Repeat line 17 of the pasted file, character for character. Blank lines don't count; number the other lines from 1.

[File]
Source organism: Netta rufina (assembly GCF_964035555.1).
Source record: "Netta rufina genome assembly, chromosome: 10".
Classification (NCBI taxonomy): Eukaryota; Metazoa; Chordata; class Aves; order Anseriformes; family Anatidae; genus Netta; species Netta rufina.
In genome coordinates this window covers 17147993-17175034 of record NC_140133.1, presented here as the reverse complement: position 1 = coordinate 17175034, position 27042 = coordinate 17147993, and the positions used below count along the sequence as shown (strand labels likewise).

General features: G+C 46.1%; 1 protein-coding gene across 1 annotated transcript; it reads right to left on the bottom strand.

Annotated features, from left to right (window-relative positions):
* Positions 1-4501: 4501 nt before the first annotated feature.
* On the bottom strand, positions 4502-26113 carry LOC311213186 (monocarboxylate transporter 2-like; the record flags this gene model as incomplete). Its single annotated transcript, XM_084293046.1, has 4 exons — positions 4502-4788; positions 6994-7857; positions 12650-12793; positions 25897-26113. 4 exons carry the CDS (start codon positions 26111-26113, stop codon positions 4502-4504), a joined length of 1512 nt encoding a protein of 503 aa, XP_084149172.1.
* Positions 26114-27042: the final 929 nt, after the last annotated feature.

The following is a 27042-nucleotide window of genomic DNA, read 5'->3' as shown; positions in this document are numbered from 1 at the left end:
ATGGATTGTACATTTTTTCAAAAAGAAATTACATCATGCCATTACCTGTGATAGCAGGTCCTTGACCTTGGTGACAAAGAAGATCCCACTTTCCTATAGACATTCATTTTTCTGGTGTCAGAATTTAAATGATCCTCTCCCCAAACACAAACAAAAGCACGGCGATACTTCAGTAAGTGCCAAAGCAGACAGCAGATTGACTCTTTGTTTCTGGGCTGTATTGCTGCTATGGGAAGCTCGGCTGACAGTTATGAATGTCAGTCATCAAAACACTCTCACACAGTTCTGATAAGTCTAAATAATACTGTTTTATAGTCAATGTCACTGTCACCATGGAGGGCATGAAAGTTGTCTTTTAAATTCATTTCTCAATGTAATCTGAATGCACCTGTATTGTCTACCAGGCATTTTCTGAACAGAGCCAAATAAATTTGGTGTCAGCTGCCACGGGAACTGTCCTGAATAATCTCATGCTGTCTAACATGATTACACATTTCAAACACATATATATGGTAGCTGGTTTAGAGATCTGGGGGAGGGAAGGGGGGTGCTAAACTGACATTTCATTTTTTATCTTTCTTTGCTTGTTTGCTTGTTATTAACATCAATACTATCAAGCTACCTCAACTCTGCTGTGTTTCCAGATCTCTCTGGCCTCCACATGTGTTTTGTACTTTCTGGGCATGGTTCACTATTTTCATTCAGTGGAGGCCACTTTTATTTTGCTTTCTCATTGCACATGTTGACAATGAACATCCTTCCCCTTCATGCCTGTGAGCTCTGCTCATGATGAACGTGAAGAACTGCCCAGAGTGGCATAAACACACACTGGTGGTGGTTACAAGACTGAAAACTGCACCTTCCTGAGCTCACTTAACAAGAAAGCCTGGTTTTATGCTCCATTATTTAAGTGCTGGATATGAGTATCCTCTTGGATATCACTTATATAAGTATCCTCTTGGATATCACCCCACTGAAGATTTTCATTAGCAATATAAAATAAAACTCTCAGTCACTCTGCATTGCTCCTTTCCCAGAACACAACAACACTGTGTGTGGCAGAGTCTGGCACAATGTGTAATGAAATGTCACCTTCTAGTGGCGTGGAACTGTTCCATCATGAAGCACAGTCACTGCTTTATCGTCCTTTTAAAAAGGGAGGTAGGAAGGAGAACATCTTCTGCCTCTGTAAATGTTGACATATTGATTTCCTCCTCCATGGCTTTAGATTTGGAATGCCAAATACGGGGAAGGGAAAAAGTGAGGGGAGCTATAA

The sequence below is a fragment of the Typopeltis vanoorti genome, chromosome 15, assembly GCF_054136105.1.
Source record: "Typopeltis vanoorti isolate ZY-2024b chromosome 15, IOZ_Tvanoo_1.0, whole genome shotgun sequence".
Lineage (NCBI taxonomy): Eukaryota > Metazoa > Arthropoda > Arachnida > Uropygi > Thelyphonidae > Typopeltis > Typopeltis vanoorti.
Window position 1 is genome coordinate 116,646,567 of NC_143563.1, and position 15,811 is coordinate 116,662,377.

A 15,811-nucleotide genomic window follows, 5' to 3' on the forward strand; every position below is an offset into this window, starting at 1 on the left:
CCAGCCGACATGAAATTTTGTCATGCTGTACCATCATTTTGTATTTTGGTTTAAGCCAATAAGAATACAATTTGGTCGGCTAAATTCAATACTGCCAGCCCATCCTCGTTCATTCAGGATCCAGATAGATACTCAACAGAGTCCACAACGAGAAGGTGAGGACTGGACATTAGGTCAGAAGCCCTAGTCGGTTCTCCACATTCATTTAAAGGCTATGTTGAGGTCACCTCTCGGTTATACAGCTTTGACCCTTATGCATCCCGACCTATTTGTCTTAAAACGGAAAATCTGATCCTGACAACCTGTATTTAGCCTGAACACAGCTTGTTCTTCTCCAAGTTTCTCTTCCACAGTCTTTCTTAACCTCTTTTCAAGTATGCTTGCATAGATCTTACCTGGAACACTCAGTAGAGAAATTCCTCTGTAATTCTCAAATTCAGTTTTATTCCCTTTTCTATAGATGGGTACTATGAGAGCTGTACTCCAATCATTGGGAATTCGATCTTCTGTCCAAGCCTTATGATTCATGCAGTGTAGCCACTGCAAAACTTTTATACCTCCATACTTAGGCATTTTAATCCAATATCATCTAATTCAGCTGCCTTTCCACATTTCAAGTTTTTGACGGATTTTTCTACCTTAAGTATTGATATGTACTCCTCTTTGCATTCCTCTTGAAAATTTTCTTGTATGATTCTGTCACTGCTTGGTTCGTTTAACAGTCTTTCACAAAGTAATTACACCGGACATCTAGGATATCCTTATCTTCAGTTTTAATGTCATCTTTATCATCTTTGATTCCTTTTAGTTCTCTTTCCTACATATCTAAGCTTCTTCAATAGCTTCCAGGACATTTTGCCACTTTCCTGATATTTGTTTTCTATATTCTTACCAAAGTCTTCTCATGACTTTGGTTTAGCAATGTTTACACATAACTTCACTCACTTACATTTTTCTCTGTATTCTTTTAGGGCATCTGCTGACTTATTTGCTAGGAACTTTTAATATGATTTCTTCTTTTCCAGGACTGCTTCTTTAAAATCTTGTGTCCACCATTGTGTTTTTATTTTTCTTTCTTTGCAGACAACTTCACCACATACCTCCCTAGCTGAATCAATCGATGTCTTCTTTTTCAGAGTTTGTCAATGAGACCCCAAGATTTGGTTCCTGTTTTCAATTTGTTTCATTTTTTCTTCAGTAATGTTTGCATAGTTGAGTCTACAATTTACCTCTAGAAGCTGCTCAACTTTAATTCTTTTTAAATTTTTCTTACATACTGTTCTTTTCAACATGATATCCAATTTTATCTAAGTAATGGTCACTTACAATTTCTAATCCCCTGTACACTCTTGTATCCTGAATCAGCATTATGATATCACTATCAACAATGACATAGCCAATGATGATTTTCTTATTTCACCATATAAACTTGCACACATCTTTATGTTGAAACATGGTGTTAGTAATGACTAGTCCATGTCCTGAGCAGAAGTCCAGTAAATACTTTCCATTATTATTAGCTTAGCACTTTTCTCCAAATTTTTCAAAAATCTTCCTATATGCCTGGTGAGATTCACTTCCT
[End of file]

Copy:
CCAGCCGACATGAAATTTTGTCATGCTGTACCATCATTTTGTATTTTGGTTTAAGCCAATAAGAATACAATTTGGTCGGCTAAATTCAATACTGCCAGCCCATCCTCGTTCATTCAGGATCCAGATAGATACTCAACAGAGTCCACAACGAGAAGGTGAGGACTGGACATTAGGTCAGAAGCCCTAGTCGGTTCTCCACATTCATTTAAAGGCTATGTTGAGGTCACCTCTCGGTTATACAGCTTTGACCCTTATGCATCCCGACCTATTTGTCTTAAAACGGAAAATCTGATCCTGACAACCTGTATTTAGCCTGAACACAGCTTGTTCTTCTCCAAGTTTCTCTTCCACAGTCTTTCTTAACCTCTTTTCAAGTATGCTTGCATAGATCTTACCTGGAACACTCAGTAGAGAAATTCCTCTGTAATTCTCAAATTCAGTTTTATTCCCTTTTCTATAGATGGGTACTATGAGAGCTGTACTCCAATCATTGGGAATTCGATCTTCTGTCCAAGCCTTATGATTCATGCAGTGTAGCCACTGCAAAACTTTTATACCTCCATACTTAGGCATTTTAATCCAATATCATCTAATTCAGCTGCCTTTCCACATTTCAAGTTTTTGACGGATTTTTCTACCTTAAGTATTGATATGTACTCCTCTTTGCATTCCTCTTGAAAATTTTCTTGTATGATTCTGTCACTGCTTGGTTCGTTTAACAGTCTTTCACAAAGTAATTACACCGGACATCTAGGATATCCTTATCTTCAGTTTTAATGTCATCTTTATCATCTTTGATTCCTTTTAGTTCTCTTTCCTACATATCTAAGCTTCTTCAATAGCTTCCAGGACATTTTGCCACTTTCCTGATATTTGTTTTCTATATTCTTACCAAAGTCTTCTCATGACTTTGGTTTAGCAATGTTTACACATAACTTCACTCACTTACATTTTTCTCTGTATTCTTTTAGGGCATCTGCTGACTTATTTGCTAGGAACTTTTAATATGATTTCTTCTTTTCCAGGACTGCTTCTTTAAAATCTTGTGTCCACCATTGTGTTTTTATTTTTCTTTCTTTGCAGACAACTTCACCACATACCTCCCTAGCTGAATCAATCGATGTCTTCTTTTTCAGAGTTTGTCAATGAGACCCCAAGATTTGGTTCCTGTTTTCAATTTGTTTCATTTTTTCTTCAGTAATGTTTGCATAGTTGAGTCTACAATTTACCTCTAGAAGCTGCTCAACTTTAATTCTTTTTAAATTTTTCTTACATACTGTTCTTTTCAACATGATATCCAATTTTATCTAAGTAATGGTCACTTACAATTTCTAATCCCCTGTACACTCTTGTATCCTGAATCAGCATTATGATATCACTATCAACAATGACATAGCCAATGATGATTTTCTTATTTCACCATATAAACTTGCACACATCTTTATGTTGAAACATGGTGTTAGTAATGACTAGTCCATGTCCTGAGCAGAAGTCCAGTAAATACTTTCCATTATTATTAGCTTAGCACTTTTCTCCAAATTTTTCAAAAATCTTCCTATATGCCTGGTGAGATTCACTTCCT